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Stirling Mk III BK657 Electrical Connector 1 (page 4 relics 8)

Here is a brass connector as used in the Electrical system

£45

         

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Stirling Mk III BK657 Electrical Connector 2 (page 4 relics 9)

Here is a brass connector as used in the Electrical system

£35

         

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Stirling Mk III BK657 Actuator (page 4 relics 10)

This is an actuator that was used in the aircraft

An actuator is a type of motor that is responsible for moving or controlling a mechanism

£55

            

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Stirling Mk III BK657 Control Assy (page 4 relics 11)

Here is part of the control Assy of BK657

It has Part Number ST681103/4 on the bracket attached and FB95678-S/3 on one of the arms

£275

         

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No.211 Time Fuze (page 4 relics 12)

Here is a No. 211 TimeFuze Used in the 25 Pounder QF Field Gun

This was found along with the Wreckage of BK657

The setting numbers can be clearly seen on the side of the fuse

£55

         

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Stirling Mk III BK657 Electrical Plug (page 4 relics 13)

Here is a Plug from the electrical system of BK657

Part Number 1239-1-2

£35

         

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Herbert Blockberger ME109 Frame (page 4 relics 14)

This is a Frame from ME109 Bf109G-5 (W.N . 27107) which was flow by Uffz Herbert Blockberger

Shot down by fighters, this aircraft dived steeply into the ground in the path of the Allied invasion of France. Not surprisingly it was not recovered. A small group of British enthusiasts were helped by a Frenchman, who knew of the wreck, to locate and recover the complete airframe and the remains of the pilot who’s identity was at first unknown. Fortunately sufficient evidence was found to identify him as Uffz Herbert Blockberger.

We purchased this and other parts direct from the licence holder who excavated the aircraft. None of this aircraft has been released for sale any where else, the previous owner who has excavated several aircraft over many years is now selling his collection to finance other projects.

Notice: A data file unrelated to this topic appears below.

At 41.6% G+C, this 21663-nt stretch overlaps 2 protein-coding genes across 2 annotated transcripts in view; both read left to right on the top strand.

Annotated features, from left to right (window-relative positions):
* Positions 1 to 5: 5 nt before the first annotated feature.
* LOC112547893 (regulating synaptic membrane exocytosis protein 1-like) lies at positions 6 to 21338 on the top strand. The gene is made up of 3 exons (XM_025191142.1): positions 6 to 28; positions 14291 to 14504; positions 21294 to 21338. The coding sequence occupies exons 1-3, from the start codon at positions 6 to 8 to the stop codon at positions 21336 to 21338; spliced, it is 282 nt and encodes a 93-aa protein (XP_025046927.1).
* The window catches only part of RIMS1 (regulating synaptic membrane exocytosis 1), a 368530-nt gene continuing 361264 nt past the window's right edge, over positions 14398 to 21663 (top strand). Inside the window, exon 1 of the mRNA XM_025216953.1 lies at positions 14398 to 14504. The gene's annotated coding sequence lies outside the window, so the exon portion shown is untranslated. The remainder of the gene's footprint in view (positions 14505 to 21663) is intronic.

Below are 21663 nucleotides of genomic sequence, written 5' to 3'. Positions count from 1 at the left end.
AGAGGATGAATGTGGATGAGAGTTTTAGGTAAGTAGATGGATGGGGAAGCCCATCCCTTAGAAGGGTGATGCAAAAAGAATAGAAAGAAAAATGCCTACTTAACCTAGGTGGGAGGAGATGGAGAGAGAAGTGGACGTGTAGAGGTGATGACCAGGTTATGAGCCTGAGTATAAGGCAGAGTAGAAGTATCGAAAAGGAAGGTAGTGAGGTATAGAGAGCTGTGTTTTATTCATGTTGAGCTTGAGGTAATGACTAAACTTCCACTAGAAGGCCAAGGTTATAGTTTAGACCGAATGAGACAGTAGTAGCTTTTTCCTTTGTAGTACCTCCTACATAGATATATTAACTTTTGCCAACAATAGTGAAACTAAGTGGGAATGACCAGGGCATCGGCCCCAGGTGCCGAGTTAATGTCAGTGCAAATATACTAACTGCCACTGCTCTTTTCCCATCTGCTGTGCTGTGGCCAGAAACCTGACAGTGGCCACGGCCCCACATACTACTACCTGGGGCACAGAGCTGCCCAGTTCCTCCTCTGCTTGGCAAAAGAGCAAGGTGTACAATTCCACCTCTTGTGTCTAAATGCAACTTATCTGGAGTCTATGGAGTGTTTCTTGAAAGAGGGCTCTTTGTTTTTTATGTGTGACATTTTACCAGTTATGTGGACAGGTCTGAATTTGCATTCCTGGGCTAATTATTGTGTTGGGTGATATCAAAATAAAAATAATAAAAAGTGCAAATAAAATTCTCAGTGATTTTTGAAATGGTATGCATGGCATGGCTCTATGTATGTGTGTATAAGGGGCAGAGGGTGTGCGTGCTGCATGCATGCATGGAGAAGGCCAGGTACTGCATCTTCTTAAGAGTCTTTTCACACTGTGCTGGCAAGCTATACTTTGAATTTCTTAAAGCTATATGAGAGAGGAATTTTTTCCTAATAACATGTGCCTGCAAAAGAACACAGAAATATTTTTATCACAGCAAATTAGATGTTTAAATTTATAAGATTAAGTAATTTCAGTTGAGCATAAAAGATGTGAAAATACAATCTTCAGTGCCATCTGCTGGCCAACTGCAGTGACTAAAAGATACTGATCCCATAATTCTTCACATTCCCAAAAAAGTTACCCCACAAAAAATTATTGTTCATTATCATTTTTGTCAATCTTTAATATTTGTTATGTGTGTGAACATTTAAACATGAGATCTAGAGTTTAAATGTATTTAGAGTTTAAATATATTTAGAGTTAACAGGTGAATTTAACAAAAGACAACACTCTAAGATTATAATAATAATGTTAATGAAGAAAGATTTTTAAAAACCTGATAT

£125

         

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250lb General Purpose Bomb Shell (page 4 relics 15)

Here we have the Outer Shell from a 250lb General Purpose Bomb

Although we do not Know the Exact History of this piece, But we do know that it was recovered from the Ardennes in France

out of stock

International Buyers Please Contact Us for Postage Costs

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Waco Glider relic from D Day (page 4 relics 16)

  Please enlarge the picture to get the full details.

£25

         

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P47 Thunderbolt 42-26256 airframe and engine parts (page 4 relics 17)

  Please enlarge the picture to get the full details.

£75

         

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Battle of Britain BF 109 E Engine gear (page 4 relics 19)

  Please enlarge the picture to get the full details.

£95

          

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Battle of Britain JU 88 KG 54 Engine pieces (page 4 relics 20)

  Please enlarge the picture to get the full details.

£95

          

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Battle of Britain JU 87 Stuka 5518 Engine  pipe work and radiator parts (page 4 relics 21)

  Please enlarge the picture to get the full details.

£95

          

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Battle of Britain Spitfire P 9372 Bullet case Airframe and armoured glass piece's. (page 4 relics 23)

  Please enlarge the picture to get the full details.

Out of stock

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Battle of Britain Dornier 17 airframe and engine part (page 4 relics 25)

  Please enlarge the picture to get the full details.

£55

           

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Battle of Britain Hurricane airframe fabric (page 4 relics 26)

  Please enlarge the picture to get the full details.

£55

           

 

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Battle of Britain Hurricane P2728 Airframe and engine parts (page 4 relics 27)

  Please enlarge the picture to get the full details.